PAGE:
- Academy enrollment includes accompaniment during formal and informal recitals for students through Book 2, and up to 20 minutes of rehearsal with accompanist each semester
- Students in Book 3 and above may need to arrange and pay for any additional time with the accompanist on their own
- Advanced repertoire should be given to accompanist no later than two weeks prior to scheduled performance
Formal recitals are designed to offer an opportunity to perform in a music hall in a formal setting for family, friends, and peers.
- All recitals take place in Ashurst Hall unless otherwise specified
- Students and families are expected to stay for the entire recital
- Students are expected to dress appropriately for formal recitals
There are many opportunities for Suzuki students to perform through the Northern Arizona community as a group each year. Group performances provide a safe venue for children to develop poise and presence for audiences. The repertoire is most often drawn from the Suzuki books. Anyone can participate in these performances, though not every student will play every piece based on the varied review. Community performances have included:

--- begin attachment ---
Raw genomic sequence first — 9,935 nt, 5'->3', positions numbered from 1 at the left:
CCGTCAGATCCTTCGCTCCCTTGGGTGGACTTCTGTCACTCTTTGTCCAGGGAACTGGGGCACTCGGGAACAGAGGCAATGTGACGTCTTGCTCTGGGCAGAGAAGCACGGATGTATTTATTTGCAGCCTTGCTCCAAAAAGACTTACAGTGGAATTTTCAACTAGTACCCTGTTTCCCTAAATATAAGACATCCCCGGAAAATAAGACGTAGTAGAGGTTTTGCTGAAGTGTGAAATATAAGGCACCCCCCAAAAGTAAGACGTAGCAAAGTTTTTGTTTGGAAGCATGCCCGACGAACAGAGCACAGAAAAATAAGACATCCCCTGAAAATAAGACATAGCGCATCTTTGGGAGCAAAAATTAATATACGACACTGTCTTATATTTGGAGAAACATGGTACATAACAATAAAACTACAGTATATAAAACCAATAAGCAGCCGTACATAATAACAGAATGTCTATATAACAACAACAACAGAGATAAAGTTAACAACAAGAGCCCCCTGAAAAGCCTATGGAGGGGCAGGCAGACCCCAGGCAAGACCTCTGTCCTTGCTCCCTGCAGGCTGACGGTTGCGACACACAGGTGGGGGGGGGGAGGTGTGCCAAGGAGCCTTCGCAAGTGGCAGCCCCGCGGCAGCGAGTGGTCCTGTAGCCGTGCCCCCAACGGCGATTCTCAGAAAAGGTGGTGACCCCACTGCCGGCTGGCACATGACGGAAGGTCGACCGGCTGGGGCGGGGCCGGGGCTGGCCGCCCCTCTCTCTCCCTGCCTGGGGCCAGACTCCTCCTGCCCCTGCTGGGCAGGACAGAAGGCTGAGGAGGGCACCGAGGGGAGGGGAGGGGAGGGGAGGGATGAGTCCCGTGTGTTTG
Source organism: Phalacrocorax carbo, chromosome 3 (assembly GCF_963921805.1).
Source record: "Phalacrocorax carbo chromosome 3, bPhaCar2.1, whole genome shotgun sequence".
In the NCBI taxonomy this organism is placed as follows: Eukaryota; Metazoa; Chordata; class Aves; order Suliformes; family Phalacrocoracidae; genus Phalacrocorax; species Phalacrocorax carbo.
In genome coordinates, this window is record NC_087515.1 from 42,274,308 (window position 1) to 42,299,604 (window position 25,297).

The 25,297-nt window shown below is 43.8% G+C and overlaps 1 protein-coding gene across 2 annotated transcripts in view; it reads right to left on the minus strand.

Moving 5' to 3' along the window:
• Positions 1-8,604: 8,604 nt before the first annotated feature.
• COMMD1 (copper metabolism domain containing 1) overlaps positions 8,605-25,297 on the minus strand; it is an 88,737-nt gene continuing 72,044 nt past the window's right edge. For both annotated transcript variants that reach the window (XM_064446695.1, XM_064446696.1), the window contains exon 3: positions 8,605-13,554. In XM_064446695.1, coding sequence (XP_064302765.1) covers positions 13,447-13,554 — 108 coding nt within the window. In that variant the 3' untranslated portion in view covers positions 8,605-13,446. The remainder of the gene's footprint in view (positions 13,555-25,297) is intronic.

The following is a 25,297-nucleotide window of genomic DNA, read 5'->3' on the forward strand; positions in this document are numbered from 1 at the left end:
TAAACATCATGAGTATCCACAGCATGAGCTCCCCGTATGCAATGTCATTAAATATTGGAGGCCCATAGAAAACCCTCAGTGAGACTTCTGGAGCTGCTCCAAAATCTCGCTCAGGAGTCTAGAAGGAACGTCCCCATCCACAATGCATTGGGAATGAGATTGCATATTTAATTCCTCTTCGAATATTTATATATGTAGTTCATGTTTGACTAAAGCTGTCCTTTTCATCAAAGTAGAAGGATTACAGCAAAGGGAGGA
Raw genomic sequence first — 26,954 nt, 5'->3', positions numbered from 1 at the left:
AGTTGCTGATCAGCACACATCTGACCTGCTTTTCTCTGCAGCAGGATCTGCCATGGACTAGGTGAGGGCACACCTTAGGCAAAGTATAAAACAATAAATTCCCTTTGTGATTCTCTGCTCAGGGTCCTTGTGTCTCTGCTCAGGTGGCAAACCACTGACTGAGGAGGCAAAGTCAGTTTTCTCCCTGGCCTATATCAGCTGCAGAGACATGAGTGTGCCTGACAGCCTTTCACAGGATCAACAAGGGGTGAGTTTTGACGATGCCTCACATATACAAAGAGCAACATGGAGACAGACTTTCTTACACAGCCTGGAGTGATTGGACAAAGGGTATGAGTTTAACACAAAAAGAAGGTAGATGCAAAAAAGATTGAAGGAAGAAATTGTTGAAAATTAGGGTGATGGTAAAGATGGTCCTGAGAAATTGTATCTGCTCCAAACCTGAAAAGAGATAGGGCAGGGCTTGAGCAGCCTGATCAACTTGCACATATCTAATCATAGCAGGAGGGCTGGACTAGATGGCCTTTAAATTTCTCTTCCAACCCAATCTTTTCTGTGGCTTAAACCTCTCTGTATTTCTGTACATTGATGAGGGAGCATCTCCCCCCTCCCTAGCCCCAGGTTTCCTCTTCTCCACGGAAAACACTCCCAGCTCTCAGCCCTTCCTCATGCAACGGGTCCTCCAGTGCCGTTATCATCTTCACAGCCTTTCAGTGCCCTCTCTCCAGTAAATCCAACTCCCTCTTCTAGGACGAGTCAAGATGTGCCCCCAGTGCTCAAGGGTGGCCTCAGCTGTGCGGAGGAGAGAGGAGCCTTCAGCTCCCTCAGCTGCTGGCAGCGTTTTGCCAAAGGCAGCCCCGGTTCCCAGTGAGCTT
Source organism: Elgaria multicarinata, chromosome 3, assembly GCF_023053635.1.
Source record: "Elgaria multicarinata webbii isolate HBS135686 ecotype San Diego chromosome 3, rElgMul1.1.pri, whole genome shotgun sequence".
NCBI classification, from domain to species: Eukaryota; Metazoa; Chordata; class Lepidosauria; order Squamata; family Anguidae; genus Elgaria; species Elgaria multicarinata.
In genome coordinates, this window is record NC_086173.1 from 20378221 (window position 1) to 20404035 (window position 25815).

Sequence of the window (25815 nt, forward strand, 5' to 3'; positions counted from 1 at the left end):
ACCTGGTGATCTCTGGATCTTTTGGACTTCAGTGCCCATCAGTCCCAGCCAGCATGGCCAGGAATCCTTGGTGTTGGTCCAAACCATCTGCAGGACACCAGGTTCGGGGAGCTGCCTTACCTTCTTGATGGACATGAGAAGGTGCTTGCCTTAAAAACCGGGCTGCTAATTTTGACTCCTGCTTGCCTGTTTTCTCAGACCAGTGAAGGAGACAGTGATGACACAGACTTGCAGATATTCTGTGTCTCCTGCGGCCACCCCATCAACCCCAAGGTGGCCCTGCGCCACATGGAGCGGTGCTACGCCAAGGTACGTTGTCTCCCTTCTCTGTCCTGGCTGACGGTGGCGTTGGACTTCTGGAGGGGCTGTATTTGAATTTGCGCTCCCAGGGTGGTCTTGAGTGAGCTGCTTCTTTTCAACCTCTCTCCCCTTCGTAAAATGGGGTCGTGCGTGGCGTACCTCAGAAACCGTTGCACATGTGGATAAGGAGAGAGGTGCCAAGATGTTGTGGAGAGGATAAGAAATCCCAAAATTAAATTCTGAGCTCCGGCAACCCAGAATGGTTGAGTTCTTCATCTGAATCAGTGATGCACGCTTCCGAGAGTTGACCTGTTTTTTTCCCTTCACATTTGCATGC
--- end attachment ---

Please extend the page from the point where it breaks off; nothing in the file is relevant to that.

- Cornucopia Fall Festival at Thorpe Park
- Holiday Lighting Ceremony at Little America Hotel
- Mountain Campus Arts and Craft Fair at duBois Conference Center
- Coconino County Fair at Coconino County Fair Grounds
- Children’s Festival at Wheeler Park
Suzuki Strings Summer 2019 Workshop
Classes take place in the Ponderosa Building, room 112. Each day is comprised of a variety of classes, including:
- 9-10 am – Masterclass
- 10-11 am – Music Mind Games
- 11 am-12 pm – Group Class